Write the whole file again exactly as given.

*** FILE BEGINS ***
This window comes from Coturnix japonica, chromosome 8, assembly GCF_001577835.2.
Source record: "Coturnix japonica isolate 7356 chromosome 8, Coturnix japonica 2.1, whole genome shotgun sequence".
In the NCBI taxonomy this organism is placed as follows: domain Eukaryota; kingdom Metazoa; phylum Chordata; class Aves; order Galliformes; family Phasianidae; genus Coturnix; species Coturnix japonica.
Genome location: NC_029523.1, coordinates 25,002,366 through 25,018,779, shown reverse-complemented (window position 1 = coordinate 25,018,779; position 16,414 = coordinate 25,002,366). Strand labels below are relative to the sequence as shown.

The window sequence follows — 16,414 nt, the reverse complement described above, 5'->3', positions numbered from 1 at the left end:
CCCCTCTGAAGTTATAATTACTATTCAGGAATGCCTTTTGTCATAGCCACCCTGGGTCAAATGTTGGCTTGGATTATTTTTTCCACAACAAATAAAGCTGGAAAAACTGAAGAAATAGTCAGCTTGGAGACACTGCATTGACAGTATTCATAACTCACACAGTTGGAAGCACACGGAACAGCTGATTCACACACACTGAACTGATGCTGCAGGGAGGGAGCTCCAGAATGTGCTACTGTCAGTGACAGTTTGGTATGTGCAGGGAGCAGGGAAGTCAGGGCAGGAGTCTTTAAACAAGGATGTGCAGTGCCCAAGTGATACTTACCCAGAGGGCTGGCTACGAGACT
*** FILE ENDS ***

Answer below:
This window comes from Coturnix japonica, chromosome 8, assembly GCF_001577835.2.
Source record: "Coturnix japonica isolate 7356 chromosome 8, Coturnix japonica 2.1, whole genome shotgun sequence".
In the NCBI taxonomy this organism is placed as follows: domain Eukaryota; kingdom Metazoa; phylum Chordata; class Aves; order Galliformes; family Phasianidae; genus Coturnix; species Coturnix japonica.
Genome location: NC_029523.1, coordinates 25,002,366 through 25,018,779, shown reverse-complemented (window position 1 = coordinate 25,018,779; position 16,414 = coordinate 25,002,366). Strand labels below are relative to the sequence as shown.

The window sequence follows — 16,414 nt, the reverse complement described above, 5'->3', positions numbered from 1 at the left end:
CCCCTCTGAAGTTATAATTACTATTCAGGAATGCCTTTTGTCATAGCCACCCTGGGTCAAATGTTGGCTTGGATTATTTTTTCCACAACAAATAAAGCTGGAAAAACTGAAGAAATAGTCAGCTTGGAGACACTGCATTGACAGTATTCATAACTCACACAGTTGGAAGCACACGGAACAGCTGATTCACACACACTGAACTGATGCTGCAGGGAGGGAGCTCCAGAATGTGCTACTGTCAGTGACAGTTTGGTATGTGCAGGGAGCAGGGAAGTCAGGGCAGGAGTCTTTAAACAAGGATGTGCAGTGCCCAAGTGATACTTACCCAGAGGGCTGGCTACGAGACT